Hi Fiona! This is very, very, common. You are absolutely right, he is testing you to see if you are going to stick with this. You might try bringing the potty to him instead of taking him to the potty, it can help. xx Andrea
Thank you!! I’ve been so confused by why our 6 month old all of a sudden started resisting his potty chances. We’ve EC’ed since 2 weeks and never had a problem until now when he does everything he can to twist and turn and squirm out of the potty hold. Now I have a much better idea of what to look for at the cause(s). This came at the perfect time for our family.
Hi Colleen! I’m so glad it was good timing for the information! xx Andrea
Oh my, now I know why😅 baby has the chicken pox (we don’t vaccinate against that here, so every child gets it at some point). She just had her first two tiny teeth. She is working on learning to crawl. And she’s just a few days shy of the fith leap😅 I guess that’s why she’s not very cooperative at the moment
Oh goodness, that’s a lot going against her. I hope she’s feeling better soon!! xx Andrea
Hi Andrea, we are on day 1 and my 21 mo old is refusing to even sit on the potty now- she was this morning but after nap she’s screaming and clinging to me whenever I try to bring her to the port or the potty to her. It’s like she’s afraid of it now. It’s already clicking some as she notices when she pees or goes uh oh when starting, just can’t get her to sit on the potty. I have read your book. Any suggestions? Thanks :)
Hi Mandy! Resistance can crop up in the beginning because it is new and they’re testing to see if you’ll stick to it. If you feel that she is fearful, I would do some potty play. Play with her toys/dolls and have them “go potty”. Cheer them on, be silly, have fun. Really fun distractions like bubbles when she’s on the potty will help too. xx Andrea
Andrea, I am back, my last question was April 7 in podcast 37, but here I am trying to get back on track and this is step 1, I did it back in April and it literally saved my life.
The baby was resisting more and more after doing amazing in all aspects. It made no sense at all and nothing… NOTHING has changed. I zoomed out and payed attention to me, a few days in I noticed my heart would race every time I was bringing her to potty & she screamed and arched until I set her down to go back to play and inevitably pee in the living room…. I went to the dr bc the racing heart was odd, especially since I have been so into EC and potty training early with major success til then. After months of testing I got my answer last week. My heart was responding to random brain signals nearly killing me. I had 186/111 blood pressure chronically and was on the verge of a massive stroke. I started my heart meds Wednesday of last week and my crazy heart has levelled out.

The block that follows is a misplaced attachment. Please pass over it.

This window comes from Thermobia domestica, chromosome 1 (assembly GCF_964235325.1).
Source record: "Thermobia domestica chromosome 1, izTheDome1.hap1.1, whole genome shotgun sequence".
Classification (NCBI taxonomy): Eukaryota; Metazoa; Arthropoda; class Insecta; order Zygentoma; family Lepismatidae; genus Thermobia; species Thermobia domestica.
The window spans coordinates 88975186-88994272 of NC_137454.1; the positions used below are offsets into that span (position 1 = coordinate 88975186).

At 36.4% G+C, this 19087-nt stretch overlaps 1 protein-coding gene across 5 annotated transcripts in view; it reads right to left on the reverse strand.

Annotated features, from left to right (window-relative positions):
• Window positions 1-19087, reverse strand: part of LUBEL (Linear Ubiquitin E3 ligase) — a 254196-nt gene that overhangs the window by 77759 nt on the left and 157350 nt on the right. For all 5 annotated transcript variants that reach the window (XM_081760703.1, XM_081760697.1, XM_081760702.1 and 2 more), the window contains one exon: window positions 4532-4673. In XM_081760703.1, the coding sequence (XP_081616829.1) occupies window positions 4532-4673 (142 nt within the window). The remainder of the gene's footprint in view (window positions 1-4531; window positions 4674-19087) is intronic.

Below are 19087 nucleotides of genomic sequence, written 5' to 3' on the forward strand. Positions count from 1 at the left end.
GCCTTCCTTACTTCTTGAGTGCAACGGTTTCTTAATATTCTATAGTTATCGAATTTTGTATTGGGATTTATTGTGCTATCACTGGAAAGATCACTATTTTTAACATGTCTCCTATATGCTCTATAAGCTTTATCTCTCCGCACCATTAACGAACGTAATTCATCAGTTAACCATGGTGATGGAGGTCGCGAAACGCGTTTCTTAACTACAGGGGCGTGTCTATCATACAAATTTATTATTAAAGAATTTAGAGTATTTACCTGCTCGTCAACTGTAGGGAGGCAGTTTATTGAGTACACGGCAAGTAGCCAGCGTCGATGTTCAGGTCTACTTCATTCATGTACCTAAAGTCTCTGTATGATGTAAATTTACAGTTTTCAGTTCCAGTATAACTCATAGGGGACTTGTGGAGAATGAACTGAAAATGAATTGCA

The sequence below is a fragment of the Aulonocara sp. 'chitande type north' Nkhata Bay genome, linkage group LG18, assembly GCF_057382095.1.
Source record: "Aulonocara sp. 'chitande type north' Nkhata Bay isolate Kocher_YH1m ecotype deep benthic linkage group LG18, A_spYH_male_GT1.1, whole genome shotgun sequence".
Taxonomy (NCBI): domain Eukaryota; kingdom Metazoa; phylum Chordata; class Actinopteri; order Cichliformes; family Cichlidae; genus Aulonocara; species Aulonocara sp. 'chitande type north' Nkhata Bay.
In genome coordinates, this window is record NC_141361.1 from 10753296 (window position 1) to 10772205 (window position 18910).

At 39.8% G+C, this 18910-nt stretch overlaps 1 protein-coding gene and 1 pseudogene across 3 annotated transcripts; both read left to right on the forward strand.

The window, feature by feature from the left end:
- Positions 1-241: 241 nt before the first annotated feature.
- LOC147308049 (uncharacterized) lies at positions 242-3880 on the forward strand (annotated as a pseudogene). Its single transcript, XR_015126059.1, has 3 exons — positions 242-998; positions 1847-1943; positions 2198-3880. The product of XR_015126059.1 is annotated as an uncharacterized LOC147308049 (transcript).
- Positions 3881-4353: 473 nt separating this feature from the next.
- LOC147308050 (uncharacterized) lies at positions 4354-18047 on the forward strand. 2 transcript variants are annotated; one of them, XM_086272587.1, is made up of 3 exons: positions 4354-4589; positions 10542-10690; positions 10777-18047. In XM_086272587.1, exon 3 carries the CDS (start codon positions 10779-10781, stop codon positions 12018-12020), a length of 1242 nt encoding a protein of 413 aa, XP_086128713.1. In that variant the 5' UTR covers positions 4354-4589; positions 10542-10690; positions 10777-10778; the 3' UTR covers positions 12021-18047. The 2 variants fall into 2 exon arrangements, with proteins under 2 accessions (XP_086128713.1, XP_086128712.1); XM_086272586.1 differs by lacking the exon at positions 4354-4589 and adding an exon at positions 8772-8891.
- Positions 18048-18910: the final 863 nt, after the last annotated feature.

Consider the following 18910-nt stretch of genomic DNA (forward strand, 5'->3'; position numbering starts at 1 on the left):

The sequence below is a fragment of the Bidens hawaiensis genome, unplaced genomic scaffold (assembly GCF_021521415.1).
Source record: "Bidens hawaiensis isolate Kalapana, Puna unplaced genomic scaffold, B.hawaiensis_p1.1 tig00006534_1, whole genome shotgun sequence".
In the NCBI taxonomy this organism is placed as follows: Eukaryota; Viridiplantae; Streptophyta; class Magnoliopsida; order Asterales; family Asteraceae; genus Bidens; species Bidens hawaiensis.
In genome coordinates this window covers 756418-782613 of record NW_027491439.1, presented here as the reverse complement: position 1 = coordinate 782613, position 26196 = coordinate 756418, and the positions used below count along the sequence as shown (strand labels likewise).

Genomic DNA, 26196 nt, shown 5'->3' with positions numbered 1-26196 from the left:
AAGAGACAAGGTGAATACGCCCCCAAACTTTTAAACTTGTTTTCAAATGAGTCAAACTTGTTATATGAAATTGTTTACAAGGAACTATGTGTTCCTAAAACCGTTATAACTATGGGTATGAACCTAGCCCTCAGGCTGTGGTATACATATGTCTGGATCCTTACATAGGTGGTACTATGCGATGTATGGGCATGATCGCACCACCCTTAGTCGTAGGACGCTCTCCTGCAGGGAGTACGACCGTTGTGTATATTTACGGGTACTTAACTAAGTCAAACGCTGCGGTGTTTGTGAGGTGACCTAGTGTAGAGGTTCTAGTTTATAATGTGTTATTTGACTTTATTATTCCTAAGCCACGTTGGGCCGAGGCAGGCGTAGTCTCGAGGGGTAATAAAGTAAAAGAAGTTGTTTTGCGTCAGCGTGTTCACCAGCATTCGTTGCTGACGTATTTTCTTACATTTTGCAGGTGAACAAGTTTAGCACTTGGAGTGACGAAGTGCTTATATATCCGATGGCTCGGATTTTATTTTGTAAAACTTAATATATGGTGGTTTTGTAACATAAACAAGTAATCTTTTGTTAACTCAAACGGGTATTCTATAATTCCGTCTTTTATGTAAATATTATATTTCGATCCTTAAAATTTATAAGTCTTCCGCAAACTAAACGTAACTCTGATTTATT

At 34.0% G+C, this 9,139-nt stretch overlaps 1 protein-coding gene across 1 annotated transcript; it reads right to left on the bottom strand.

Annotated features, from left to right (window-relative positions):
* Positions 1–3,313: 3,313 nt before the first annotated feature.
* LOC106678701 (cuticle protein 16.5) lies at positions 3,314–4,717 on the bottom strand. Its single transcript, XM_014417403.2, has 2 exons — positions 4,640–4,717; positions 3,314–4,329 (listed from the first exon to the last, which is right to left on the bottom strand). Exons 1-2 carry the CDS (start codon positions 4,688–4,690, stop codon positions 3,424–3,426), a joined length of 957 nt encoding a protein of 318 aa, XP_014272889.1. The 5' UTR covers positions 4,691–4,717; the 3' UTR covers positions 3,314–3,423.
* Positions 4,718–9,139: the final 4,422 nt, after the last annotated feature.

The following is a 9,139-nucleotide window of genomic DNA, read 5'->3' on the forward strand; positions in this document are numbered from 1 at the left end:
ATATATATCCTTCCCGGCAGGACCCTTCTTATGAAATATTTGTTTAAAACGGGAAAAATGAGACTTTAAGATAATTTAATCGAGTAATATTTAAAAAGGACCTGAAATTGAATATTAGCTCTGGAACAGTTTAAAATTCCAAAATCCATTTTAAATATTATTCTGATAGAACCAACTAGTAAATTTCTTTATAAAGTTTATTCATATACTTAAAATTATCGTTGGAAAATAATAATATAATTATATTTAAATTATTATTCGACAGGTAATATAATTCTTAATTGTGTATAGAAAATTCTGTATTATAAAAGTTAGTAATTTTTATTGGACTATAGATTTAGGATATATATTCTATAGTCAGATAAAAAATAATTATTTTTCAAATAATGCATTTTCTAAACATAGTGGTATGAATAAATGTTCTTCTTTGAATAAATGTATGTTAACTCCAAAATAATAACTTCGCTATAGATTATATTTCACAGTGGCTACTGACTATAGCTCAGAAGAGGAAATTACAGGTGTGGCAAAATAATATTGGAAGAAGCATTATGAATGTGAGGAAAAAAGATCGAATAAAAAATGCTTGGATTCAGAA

As of today our little one is back to telling us and taking us to potty 99% of the time and more into it than ever. My rascal’s potty training turn truly saved my life.
I hope that others can zoom out and see that ANY difference is noticed by these kids, mine was 15 months old and knew before I ever could have dreamed that I was in danger. Yay for potty training! My life saver!
Wow! I am so relieved to read your story and I never even imagined you could zoom out to something on this level. Definitely adding to my current update of the book as a possibility – check yourself out! Thank you for sharing! Would you mind sending me a pic of you and your little one and giving me permission to share this on Instagram? This is so touching and so needs to be heard by others. Sending you well wishes for continued recovery!!! xx Andrea
Been having about a week of pause with our 6 month old. She does appear really ready to pop some teeth though (increased fussiness and wHItE gums). Trying to be patient and continue to offer as we did before.
Also, we often miss a lot of BMs. She must really like the position of her car seat for pushing out those BMs. Any recommendations for emulating a car seat position over the toilet? I’m usually in tune when she needs to go #2 and offer but many days she just prefers to wait and go when we are in the car. Trying to stay positive.
Hi Danette! You can do the classic EC hold over the toilet, or sit her on a low potty like the Tiny Undies mini potty. That will put her in a similar position. Offering the potty before and after a car trip is a good idea too. She will learn to use those opportunities. The car seat can often be the last hurdle, so just keep at it and don’t stress! xx Andrea
We have been through so many pauses with our little girl. She’s tuning one next week, and I thought we were through with the latest pause. She just started walking last month, but for a few weeks got more cooperative after mastering that. But now she’s resisting again. And Im sure she wants privacy. She will always go to her ballpit or her playroom to eliminate. I can offer the potty, she might sit (usually not) and do nothing or completely refuse, and then go to be alone and do it. I had just taken her diaper off, offered the potty, she got of and straight away went to pee in the ball pit. While i moved that to the bathroom to clean later, she went to her playroom, pooped on the floor and started playing with it 🙄😬